When the Citizens United decision was handed down by the U.S. Supreme Court in January, 2010, the most common criticisms were:
1. Corporations are not citizens.
2. It will increase the already disproportionate role of money in politics.
3. There is no requirement for identifying the donors to the SuperPACs that worked on behalf of candidates. Money would now come into the political system that could not be traced.
A common misconception about the ruling was that there would be a firewall between the actual campaign committees for candidates and the SuperPACs that worked parallel to, but distant from, the campaign committees.
As is the case with much of the news, it takes comedians such as Jon Stewart and Stephen Colbert to shine light on what is hidden from much of the public. When Colbert began his semi-facetious campaign to run for president of “the United States of South Carolina,” he quickly determined that he could vastly increase money available for his race if he had a SuperPAC to complement his regular campaign committee. With the help of friend and colleague Jon Stewart and former Federal Elections Commission Chairman Trevor Potter, Colbert completely dispelled the myth that there was strict separation between a campaign committee and a SuperPAC.
Part of Colbert’s shtick is being a control freak. If he were to permit a SuperPAC to be established on his behalf, could he control both the regular campaign committee and the SuperPAC? To find the answer to this question and others, he called upon a true expert in Potter. With crocodile tears flowing, Colbert petulantly accepted the reality that he could not be chairperson of both committees. But as revealed in the video clip below, virtually everything else that Colbert wanted to control both his campaign and the SuperPAC was legal.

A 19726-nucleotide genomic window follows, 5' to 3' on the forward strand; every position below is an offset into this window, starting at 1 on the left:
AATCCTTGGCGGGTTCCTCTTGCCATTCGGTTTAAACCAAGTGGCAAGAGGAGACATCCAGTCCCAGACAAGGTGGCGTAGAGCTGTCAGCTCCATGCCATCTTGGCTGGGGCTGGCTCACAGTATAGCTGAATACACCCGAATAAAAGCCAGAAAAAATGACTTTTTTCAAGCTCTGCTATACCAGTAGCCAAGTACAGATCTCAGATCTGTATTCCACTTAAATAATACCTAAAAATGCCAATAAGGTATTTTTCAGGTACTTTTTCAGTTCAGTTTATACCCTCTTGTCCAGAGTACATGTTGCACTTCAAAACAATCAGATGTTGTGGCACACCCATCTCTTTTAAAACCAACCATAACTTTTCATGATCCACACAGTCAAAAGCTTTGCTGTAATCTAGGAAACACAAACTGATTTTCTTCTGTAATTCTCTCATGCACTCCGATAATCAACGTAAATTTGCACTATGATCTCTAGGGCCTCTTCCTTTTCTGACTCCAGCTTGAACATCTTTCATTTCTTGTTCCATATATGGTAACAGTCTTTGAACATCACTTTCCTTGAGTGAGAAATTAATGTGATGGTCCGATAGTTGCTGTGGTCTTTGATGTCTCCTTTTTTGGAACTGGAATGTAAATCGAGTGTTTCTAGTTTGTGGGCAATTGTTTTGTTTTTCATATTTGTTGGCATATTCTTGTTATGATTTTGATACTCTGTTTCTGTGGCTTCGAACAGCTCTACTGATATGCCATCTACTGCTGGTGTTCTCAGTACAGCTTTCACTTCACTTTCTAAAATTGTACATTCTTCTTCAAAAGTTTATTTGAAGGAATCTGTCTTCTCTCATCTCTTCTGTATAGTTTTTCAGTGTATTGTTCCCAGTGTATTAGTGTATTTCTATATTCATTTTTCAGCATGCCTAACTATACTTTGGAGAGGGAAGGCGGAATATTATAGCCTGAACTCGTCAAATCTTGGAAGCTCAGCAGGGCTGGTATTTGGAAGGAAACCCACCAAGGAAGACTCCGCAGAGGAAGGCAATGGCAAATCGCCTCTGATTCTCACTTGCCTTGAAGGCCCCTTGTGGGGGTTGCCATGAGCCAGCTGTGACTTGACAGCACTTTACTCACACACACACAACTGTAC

Colbert: Can I run for president and keep my SuperPAC?
Potter: No, you cannot be a candidate and run a SuperPAC. That would be coordinating with yourself. You can’t have the PAC, but you can have it run by someone else.
[Jon Stewart enters]
Colbert: Jon, are you here to offer to take over Colbert SuperPAC?
Stewart: I would be honored. But can we do this, because you and I are also business partners?
Colbert: Trevor, is being business partners a problem?
Potter: Being business partners does not count as coordination, legally.
Stewart: I assume that there are reams of complicated paper work that need to be executed before we transfer the reins of power.
Potter: I brought the one document with me.
Stewart: It’s double-spaced.
[Colbert and Stewart each sign once]
Colbert: Colbert SuperPAC is dead.
Stewart: But it has been reborn: The definitely not coordinating with Stephen Colbert SuperPAC, making a better tomorrow, tomorrow. Now that I have the SuperPAC, the money, can I run ads on behalf of Stephen Colbert, perhaps attacking his opponents who I don’t believe in at all?
Potter: Yes you can, as long as you do not coordinate.
Stewart: I’m busy. Can I legally hire Stephen’s current SuperPAC staff to produce these ads that will be in no way coordinated with Stephen?
Potter: Yes, as long as they have no knowledge of Stephen’s plans.
Colbert: Well that’s easy; I don’t know what the hell I’m doing. From now I’ll just have to talk about my plans on my television show and take the risk that you might watch it.
The bottom line is clear. The loopholes that allow official campaign committees and SuperPACs to work together are as large as the ones in Mitt Romney’s safety net for the poor. As Colbert says in his final line, all he has to do is publicly state his plans and Stewart can take those coordination orders. This isn’t just comedy theory. Newt Gingrich actually gave a speech in which he said what he would like his SuperPAC to do. To date there have been no negative repercussions from that because he is following the guidelines as outlined by an honorable former chairperson of the Federal Elections Commission.
So if you thought that the one limitation on runaway campaigns in Citizens United is that official campaigns and SuperPACs cannot coordinate, just watch them do it.
Since 1969, Arthur Lieber has been teaching and working in non-profit educational organizations. His focus has been on promoting critical, creative, and enjoyable learning for students in informal settings. In the 2010 mid-term elections, he was the Democratic nominee for US Congress from Missouri’s 2nd Congressional District.